Using Plant Pigments to give Vegetables Anti-inflammatory Properties

Using Plant Pigments to give Vegetables Anti-inflammatory Properties

Plant pigments are known for their health-promoting properties, including anti-inflammatory effects. Incorporating these pigments into vegetables can help to enhance their anti-inflammatory properties and provide a range of health benefits.

Metabolic engineering is a branch of plant biotechnology that aims to genetically modify plant metabolic pathways in order to create plant varieties with enhanced health benefits. Scientists recently engineered potato and tomato plants to express betalain, a plant pigment found only in Caryophyllales and higher fungi. They discovered that while betalain-tomatoes had anti-inflammatory effects on macrophages and murine colitis, betalain-potatoes did not.

Betalains are a type of plant pigment that gives certain fruits and vegetables their distinctive red-violet (betacyanin) or yellow (betaxanthin) color. These naturally occurring, nitrogen-containing, water-soluble pigments are commonly used as food coloring agents. Recent research findings have brought to light betalains’ strong antioxidant potential, making them potential candidates for producing health foods and combating various diseases. At the moment, betalains are only found in plants of the Caryophyllales order and higher fungi. As a result, metabolic engineering has been investigated in order to genetically modify cultivable non-Caryophyllales plants in order to increase the production and scalability of these pigments.

Despite the development of transgenic betalain-accumulating plants over the years, their applications in the production of healthcare food resources have yet to be explored.

These findings were in line with the anti-inflammatory effects of transgenic tomato that we observed in the intestines of murine models with dextran sulfate sodium (DSS)-induced colitis.

Prof. Arimura

To address this gap, a collaborative research team from Tokyo University of Science (TUS) and Iwate Biotechnology Research Center, Japan, led by Professor Gen-ichiro Arimura from TUS, attempted to genetically modify potato and tomato plants to produce betacyanin. Their aim was to test the therapeutic efficacy of betacyanin producing tomatoes and potatoes against murine models of colitis and inflammation-inducing macrophages.

Their findings were published in Biotechnology & Bioengineerin.. Discussing the results of this study, Prof. Arimura says, “We successfully engineered potato tubers and tomato fruits to co-express betacyanin biosynthesis genes [genes for CYP76AD1 from Beta vulgaris, DOD (DOPA 4,5-dioxygenase) and 5GT (cyclo-DOPA 5-O-glucosyltransferase) from Mirabilis jalapa] under the control of suitable promoters. This enhanced the endogenous accumulation of betanin and isobetanin – two common types of betacyanin — in these transgenic vegetables. The accumulation of these pigments made them appear dark red in color upon maturation, as compared to their wild-type counterparts.”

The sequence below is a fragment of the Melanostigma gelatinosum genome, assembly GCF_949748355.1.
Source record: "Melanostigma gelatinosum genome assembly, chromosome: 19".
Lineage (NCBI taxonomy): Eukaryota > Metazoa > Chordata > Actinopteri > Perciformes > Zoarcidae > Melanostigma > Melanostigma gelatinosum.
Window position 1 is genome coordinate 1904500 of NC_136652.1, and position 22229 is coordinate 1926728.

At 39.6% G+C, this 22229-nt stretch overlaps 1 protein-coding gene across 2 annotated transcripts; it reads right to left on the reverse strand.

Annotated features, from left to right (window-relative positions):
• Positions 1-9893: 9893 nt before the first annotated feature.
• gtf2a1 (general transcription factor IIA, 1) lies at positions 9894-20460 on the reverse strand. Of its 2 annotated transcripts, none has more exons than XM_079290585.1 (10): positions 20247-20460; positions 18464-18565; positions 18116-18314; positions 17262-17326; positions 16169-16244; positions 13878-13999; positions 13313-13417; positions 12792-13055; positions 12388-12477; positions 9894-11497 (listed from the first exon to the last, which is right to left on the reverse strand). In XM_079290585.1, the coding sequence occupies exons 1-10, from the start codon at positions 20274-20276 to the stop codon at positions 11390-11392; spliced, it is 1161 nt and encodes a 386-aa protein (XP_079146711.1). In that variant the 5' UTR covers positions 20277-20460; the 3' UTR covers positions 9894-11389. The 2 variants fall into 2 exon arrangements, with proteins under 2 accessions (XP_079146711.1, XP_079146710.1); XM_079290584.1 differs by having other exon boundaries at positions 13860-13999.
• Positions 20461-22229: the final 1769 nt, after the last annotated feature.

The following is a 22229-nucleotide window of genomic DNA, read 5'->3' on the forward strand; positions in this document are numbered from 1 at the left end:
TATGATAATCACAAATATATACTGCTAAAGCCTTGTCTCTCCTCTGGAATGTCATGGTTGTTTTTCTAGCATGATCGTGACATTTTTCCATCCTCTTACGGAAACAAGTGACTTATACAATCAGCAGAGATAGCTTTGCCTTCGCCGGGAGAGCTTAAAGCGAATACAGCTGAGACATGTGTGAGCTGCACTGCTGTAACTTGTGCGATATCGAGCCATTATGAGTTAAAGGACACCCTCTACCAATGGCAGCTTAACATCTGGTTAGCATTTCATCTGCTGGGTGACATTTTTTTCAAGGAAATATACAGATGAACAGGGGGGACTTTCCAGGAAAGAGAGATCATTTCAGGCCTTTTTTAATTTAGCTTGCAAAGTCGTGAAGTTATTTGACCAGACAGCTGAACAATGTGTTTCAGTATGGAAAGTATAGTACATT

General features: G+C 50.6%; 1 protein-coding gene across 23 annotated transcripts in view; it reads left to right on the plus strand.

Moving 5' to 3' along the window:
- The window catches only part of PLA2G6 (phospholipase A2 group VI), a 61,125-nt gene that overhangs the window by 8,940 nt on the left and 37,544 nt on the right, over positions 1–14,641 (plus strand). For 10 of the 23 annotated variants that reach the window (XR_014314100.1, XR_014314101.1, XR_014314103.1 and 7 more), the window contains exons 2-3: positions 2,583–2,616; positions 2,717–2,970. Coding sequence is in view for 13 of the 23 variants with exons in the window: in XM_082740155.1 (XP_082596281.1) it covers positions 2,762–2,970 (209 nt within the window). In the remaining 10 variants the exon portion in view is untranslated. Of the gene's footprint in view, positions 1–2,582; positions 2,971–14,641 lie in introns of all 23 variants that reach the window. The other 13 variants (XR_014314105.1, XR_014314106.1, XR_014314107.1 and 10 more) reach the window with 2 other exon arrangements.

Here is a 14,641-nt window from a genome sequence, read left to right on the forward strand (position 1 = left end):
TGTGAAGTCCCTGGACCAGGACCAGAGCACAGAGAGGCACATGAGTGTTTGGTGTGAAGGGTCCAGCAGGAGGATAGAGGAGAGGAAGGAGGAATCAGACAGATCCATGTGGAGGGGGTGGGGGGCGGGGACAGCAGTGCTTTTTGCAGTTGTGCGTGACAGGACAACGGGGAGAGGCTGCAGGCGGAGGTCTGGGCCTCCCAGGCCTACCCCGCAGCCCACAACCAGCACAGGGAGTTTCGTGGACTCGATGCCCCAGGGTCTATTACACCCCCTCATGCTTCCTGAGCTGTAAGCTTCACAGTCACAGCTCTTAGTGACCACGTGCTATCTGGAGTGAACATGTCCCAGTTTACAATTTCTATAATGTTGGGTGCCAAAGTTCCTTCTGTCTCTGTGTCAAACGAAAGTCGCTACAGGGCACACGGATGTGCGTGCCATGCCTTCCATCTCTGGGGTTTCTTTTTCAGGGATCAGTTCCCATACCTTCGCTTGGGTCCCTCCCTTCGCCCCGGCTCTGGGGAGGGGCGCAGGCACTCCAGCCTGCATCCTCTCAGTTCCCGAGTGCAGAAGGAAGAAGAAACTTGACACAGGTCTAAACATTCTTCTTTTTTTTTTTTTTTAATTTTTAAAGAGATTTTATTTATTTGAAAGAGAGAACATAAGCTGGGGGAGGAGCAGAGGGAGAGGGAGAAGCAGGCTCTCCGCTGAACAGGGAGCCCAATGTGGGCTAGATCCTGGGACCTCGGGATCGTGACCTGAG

Arming vegetables with anti-inflammatory properties using plant pigments
Arming vegetables with anti-inflammatory properties using plant pigments

Because macrophages play an important role in a variety of inflammatory diseases, the researchers investigated the therapeutic efficacy of these transgenic vegetables in macrophage-like cells (RAW264.7) after stimulating the immune response with lipopolysaccharides (LPS). They discovered that transgenic tomato fruit extracts had higher anti-inflammatory activity than their wild-type counterparts. Within transgenic cells, this was attributed to a decrease in LPS-stimulated transcription of the proinflammatory cytokine gene — a Tnf-? gene.

“These findings were in line with the anti-inflammatory effects of transgenic tomato that we observed in the intestines of murine models with dextran sulfate sodium (DSS)-induced colitis. A marked improvement in their body weight loss and disease activity index was observed through the suppression of the DSS-stimulated transcription of proinflammatory genes — genes for Tnf-?, Il6 and Cox-2,” adds Prof. Arimura, while discussing the results derived from the other experiment in mice.

Furthermore, the additive and synergistic action of betacyanin with natural fruit components (such as lycopene in tomatoes) improved colitis in murine models. Interestingly, while transgenic tomato extracts had significant anti-inflammatory effects at 100-1000-fold dilutions, transgenic potatoes did not, despite significant betanin and isobetanin production. The presence of unknown antagonists in transgenic potatoes that work against betacyanin’s anti-inflammatory function is thought to be the cause, but this has yet to be confirmed.

“Tomatoes genetically engineered to produce betacyanins were found to have substantial health promoting effects. Although natural plant sources of betalains such as beetroots exist, these pigments demonstrate poor stability in high temperatures and extreme pH. This indicates that betacyanin producing transgenic tomato lines are more likely to be effective as health foods when ingested in their raw state,” summarizes Prof. Arimura.

What are the implications of these findings? “Although there is no commercial cultivation of edible genetically modified crops in Japan,” he continues, “we expect that their applications as health foods produced in enclosed plant factories and other facilities will lead to the widespread use of recombinant plants in Japan.”

We are confident that betalain engineering will soon become a promising avenue to improve the commercial production of health foods, that boost food supply while simultaneously conferring health benefits to its consumers.